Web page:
[ISN] InsecureID: No more secrets?

From: InfoSec News <alerts_at_private>
Date: Fri, 27 May 2011 02:04:28 -0500 (CDT)

By Robert X. Cringely
I, Cringely
May 25th, 2011 

Back in March I heard from an old friend whose job it is to protect his 
company’s network from attack. “Any word on just what was compromised at 
RSA?” he asked, referring to how the RSA Data Security division of EMC 
had been hacked. “I suspect it was no more than a serial number, a seed, 
and possibly the key generation time. The algorithm has been known for 
years but unless they can match a seed to an account it is like having a 
key without knowing what lock it fits. That might simplify a brute force 
attack but first the attacker would need something to brute force…”

Well it didn’t take long for whoever cracked RSA to find a lock to fit 
that key.

Last weekend was bad for a very large U. S. defense contractor that uses 
SecureID tokens from RSA to provide two-factor authentication for remote 
VPN access to their corporate networks. Late on Sunday all remote access 
to the internal corporate network was disabled. All workers were told 
was that it would be down for at least a week. Folks who regularly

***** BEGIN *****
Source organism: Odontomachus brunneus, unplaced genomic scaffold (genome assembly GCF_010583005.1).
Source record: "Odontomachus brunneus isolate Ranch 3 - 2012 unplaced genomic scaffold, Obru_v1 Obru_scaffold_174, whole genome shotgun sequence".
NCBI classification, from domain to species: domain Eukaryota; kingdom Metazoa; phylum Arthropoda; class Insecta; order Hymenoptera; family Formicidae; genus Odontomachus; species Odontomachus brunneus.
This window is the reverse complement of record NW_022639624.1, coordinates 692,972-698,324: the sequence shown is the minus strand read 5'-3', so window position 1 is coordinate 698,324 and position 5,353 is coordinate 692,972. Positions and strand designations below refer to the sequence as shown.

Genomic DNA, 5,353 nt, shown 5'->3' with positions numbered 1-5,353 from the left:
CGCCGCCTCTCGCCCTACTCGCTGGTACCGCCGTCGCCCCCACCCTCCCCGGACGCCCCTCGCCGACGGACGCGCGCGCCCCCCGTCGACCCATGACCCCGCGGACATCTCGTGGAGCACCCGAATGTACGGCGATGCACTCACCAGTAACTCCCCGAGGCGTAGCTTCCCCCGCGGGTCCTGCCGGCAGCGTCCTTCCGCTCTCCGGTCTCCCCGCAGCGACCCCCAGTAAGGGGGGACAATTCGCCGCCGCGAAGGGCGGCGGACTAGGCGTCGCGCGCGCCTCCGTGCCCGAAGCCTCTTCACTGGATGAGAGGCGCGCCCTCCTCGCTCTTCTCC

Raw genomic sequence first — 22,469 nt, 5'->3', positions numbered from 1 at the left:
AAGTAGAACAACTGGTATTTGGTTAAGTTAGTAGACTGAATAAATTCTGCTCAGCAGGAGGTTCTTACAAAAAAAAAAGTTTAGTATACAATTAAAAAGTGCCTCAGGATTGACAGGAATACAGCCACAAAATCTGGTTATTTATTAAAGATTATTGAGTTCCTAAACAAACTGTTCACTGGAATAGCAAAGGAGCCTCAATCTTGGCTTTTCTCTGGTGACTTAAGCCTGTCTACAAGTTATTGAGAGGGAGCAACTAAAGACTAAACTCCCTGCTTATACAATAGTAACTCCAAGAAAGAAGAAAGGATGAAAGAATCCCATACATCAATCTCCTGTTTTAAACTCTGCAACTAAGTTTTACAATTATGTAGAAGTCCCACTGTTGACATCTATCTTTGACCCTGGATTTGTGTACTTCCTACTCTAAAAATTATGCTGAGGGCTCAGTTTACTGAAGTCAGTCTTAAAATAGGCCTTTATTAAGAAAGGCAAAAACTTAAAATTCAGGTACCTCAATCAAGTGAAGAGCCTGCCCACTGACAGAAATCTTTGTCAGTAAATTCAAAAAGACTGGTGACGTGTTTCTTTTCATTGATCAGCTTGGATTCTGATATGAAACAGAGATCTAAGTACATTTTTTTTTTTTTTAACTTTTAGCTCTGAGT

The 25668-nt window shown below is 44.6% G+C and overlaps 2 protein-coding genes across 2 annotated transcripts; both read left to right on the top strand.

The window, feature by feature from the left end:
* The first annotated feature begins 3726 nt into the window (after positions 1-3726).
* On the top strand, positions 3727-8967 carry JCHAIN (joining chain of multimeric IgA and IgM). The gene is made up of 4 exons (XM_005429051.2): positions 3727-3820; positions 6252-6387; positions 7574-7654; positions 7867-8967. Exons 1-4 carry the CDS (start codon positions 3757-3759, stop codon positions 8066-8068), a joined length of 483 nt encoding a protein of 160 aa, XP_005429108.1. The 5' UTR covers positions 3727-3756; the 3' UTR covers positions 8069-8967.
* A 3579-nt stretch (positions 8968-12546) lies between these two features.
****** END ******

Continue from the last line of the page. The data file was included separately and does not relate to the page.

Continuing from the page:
telecommute were asked to come into nearby offices to work. Then earlier 
today (Wednesday) came word that everybody with RSA SecureID tokens 
would be getting new tokens over the next several weeks. Also, everybody 
on the network (over 100,000 people) would be asked to reset their 
passwords, which means admin files have probably been compromised.

It seems likely that whoever hacked the RSA network got the algorithm 
for the current tokens and then managed to get a key-logger installed on 
one or more computers used to access the intranet at this company. With 
those two pieces of information they were then able to get access to the 
internal network.

The contractor’s data security folks saw this coming, though not well 
enough to stop it. Shortly after the RSA breach they began requiring a 
second password for remote logins. But that wouldn’t help against a 
key-logger attack.


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Received on Fri May 27 2011 - 00:04:28 PDT

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